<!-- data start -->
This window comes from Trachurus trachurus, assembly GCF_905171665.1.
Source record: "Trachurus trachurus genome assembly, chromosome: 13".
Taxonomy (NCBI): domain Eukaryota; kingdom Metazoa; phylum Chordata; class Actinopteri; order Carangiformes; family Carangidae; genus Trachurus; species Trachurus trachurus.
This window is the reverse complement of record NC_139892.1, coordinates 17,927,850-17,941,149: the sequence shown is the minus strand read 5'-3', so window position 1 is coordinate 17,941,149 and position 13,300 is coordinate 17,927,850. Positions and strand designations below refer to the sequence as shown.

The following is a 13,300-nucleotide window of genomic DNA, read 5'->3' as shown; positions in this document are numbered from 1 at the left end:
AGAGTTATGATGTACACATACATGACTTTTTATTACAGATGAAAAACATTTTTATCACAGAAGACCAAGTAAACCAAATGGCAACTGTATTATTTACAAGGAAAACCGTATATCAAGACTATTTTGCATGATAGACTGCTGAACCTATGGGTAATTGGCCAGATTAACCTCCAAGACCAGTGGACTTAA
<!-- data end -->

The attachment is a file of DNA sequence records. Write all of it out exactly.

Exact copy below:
This window comes from Trachurus trachurus, assembly GCF_905171665.1.
Source record: "Trachurus trachurus genome assembly, chromosome: 13".
Taxonomy (NCBI): domain Eukaryota; kingdom Metazoa; phylum Chordata; class Actinopteri; order Carangiformes; family Carangidae; genus Trachurus; species Trachurus trachurus.
This window is the reverse complement of record NC_139892.1, coordinates 17,927,850-17,941,149: the sequence shown is the minus strand read 5'-3', so window position 1 is coordinate 17,941,149 and position 13,300 is coordinate 17,927,850. Positions and strand designations below refer to the sequence as shown.

The following is a 13,300-nucleotide window of genomic DNA, read 5'->3' as shown; positions in this document are numbered from 1 at the left end:
AGAGTTATGATGTACACATACATGACTTTTTATTACAGATGAAAAACATTTTTATCACAGAAGACCAAGTAAACCAAATGGCAACTGTATTATTTACAAGGAAAACCGTATATCAAGACTATTTTGCATGATAGACTGCTGAACCTATGGGTAATTGGCCAGATTAACCTCCAAGACCAGTGGACTTAA